Recent quotes:

A Cost-Benefit Analysis of Being Jewish - The Atlantic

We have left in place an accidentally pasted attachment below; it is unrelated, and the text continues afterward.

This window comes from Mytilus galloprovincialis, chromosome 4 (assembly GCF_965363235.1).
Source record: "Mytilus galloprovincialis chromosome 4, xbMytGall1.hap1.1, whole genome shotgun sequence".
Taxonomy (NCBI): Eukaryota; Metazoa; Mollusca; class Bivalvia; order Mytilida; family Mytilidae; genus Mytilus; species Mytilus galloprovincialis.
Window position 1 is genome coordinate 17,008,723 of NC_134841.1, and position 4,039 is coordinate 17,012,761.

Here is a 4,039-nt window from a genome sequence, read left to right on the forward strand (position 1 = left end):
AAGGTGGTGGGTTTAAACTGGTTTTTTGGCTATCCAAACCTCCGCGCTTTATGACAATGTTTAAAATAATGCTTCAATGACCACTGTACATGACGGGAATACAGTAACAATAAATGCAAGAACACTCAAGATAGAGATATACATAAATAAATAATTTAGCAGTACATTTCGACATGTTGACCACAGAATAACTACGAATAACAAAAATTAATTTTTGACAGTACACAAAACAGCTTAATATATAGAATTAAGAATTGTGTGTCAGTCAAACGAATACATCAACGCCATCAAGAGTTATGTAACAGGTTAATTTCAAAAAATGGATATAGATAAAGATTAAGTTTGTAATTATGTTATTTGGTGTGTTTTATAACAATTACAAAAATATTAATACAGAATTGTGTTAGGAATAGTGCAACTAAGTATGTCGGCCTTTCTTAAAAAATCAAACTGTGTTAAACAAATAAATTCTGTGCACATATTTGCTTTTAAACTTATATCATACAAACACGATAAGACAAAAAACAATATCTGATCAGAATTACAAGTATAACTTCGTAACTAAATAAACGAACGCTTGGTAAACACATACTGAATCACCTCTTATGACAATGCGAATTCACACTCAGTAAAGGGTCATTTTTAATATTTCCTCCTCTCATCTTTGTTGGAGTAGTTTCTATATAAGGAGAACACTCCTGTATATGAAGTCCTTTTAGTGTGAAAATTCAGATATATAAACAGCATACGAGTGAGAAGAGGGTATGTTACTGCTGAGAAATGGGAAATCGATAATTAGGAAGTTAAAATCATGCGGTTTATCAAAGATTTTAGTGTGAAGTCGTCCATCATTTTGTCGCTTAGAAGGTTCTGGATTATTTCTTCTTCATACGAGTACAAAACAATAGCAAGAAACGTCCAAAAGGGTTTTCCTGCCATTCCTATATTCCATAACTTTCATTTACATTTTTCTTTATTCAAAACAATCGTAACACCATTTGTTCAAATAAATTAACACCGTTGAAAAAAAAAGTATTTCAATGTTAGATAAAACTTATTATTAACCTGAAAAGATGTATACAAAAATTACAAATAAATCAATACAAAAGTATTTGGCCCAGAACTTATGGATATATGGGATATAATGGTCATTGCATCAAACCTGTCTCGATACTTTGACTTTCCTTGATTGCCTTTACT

Orthodox Judaism generally requires the most hours of an adherent's time, while Reform Judaism generally requires quite a lot less of an adherent's time. Therefore, based on income alone (which makes a person's time more or less valuable), “we would expect the members of Orthodox congregations to have the lowest wage rates and the members of Reform congregations to have the highest wage rates,” with Conservative Jews somewhere in the middle. And since education correlates well to income, we’d expect college and advanced degrees to be similarly-sorted throughout the denominations. Sure enough, Chiswick writes, “This pattern was clearly apparent by the mid-20th century.”